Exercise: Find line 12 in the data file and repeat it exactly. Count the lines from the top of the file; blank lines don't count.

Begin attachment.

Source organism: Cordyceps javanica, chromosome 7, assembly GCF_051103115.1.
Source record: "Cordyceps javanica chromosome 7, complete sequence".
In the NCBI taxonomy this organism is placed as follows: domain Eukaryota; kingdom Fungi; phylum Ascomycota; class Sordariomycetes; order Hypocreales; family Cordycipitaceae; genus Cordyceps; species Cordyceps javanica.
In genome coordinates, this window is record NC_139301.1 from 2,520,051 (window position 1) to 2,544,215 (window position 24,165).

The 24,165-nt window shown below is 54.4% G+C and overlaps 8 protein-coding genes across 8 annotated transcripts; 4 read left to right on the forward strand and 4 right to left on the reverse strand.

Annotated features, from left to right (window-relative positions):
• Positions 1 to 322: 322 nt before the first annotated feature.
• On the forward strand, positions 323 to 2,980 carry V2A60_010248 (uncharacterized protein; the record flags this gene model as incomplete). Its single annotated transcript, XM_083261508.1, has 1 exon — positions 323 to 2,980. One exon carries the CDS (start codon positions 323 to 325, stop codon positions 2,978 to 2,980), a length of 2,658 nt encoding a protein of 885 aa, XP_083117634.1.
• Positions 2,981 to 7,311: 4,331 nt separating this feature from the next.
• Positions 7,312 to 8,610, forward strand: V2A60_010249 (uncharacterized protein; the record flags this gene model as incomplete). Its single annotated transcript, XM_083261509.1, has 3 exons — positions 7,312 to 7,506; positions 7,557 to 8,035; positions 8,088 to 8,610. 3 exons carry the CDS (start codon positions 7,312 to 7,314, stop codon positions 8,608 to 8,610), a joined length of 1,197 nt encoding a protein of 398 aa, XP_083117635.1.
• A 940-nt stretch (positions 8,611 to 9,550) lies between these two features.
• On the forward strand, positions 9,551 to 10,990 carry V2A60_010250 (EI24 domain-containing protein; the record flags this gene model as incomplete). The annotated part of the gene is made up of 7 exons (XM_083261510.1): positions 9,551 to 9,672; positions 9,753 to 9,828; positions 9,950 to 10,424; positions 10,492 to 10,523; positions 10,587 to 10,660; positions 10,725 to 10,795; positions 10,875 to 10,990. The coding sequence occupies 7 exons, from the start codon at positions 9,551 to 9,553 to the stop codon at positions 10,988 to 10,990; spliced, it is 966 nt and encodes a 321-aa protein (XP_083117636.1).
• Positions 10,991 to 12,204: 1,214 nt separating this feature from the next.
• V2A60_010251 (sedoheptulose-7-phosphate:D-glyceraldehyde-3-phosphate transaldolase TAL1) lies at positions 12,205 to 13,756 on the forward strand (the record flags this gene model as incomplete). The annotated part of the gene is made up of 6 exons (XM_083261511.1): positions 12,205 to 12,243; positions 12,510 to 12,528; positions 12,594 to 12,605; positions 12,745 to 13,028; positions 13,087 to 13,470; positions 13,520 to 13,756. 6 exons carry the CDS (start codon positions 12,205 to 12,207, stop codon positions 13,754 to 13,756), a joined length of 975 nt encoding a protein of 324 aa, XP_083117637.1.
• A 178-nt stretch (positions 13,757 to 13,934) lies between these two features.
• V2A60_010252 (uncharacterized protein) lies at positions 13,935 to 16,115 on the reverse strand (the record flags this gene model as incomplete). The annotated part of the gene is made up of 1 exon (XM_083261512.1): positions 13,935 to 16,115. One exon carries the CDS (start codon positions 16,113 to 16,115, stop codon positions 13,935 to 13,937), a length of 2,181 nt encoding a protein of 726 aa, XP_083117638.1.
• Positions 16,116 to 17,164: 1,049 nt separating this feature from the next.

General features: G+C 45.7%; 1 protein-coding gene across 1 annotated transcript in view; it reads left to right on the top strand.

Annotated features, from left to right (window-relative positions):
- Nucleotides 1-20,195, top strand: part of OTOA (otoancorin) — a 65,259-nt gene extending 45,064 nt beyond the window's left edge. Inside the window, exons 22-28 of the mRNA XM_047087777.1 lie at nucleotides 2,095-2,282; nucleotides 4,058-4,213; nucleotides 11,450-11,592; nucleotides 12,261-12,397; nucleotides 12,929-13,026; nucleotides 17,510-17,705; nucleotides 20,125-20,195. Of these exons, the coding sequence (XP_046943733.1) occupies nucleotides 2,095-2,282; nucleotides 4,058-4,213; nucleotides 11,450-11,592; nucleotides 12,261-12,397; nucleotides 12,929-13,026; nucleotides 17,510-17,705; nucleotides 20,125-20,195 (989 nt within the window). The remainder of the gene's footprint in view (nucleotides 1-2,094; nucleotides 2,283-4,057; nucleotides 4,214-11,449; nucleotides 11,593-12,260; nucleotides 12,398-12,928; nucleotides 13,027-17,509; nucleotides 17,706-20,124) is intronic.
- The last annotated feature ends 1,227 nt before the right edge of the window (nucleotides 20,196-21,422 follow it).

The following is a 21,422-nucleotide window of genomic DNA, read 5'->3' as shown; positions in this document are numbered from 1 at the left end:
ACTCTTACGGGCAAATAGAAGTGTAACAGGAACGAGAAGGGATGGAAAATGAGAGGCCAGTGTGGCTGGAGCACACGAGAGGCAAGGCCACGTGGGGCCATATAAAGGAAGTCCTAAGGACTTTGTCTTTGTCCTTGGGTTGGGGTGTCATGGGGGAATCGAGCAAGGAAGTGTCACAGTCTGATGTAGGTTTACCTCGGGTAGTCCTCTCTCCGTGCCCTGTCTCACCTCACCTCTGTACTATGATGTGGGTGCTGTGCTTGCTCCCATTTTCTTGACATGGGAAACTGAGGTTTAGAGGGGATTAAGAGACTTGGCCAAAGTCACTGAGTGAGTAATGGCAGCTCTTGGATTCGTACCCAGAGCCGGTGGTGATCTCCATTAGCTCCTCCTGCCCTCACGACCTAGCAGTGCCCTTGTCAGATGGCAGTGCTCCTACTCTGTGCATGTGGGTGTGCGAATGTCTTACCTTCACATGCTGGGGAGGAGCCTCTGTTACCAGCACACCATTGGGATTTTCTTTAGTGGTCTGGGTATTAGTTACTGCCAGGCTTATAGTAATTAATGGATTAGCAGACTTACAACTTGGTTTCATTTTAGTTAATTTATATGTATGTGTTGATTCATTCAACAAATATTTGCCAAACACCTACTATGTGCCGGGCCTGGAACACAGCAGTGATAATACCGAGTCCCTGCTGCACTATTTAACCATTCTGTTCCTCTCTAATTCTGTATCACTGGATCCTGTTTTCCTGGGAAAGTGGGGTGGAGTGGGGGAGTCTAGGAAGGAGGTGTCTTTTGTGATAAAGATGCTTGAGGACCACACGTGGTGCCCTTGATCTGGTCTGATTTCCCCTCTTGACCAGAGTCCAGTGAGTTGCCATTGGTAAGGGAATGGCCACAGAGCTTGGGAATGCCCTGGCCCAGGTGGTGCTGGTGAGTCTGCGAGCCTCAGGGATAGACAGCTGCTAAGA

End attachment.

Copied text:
• On the forward strand, positions 9,551 to 10,990 carry V2A60_010250 (EI24 domain-containing protein; the record flags this gene model as incomplete). The annotated part of the gene is made up of 7 exons (XM_083261510.1): positions 9,551 to 9,672; positions 9,753 to 9,828; positions 9,950 to 10,424; positions 10,492 to 10,523; positions 10,587 to 10,660; positions 10,725 to 10,795; positions 10,875 to 10,990. The coding sequence occupies 7 exons, from the start codon at positions 9,551 to 9,553 to the stop codon at positions 10,988 to 10,990; spliced, it is 966 nt and encodes a 321-aa protein (XP_083117636.1).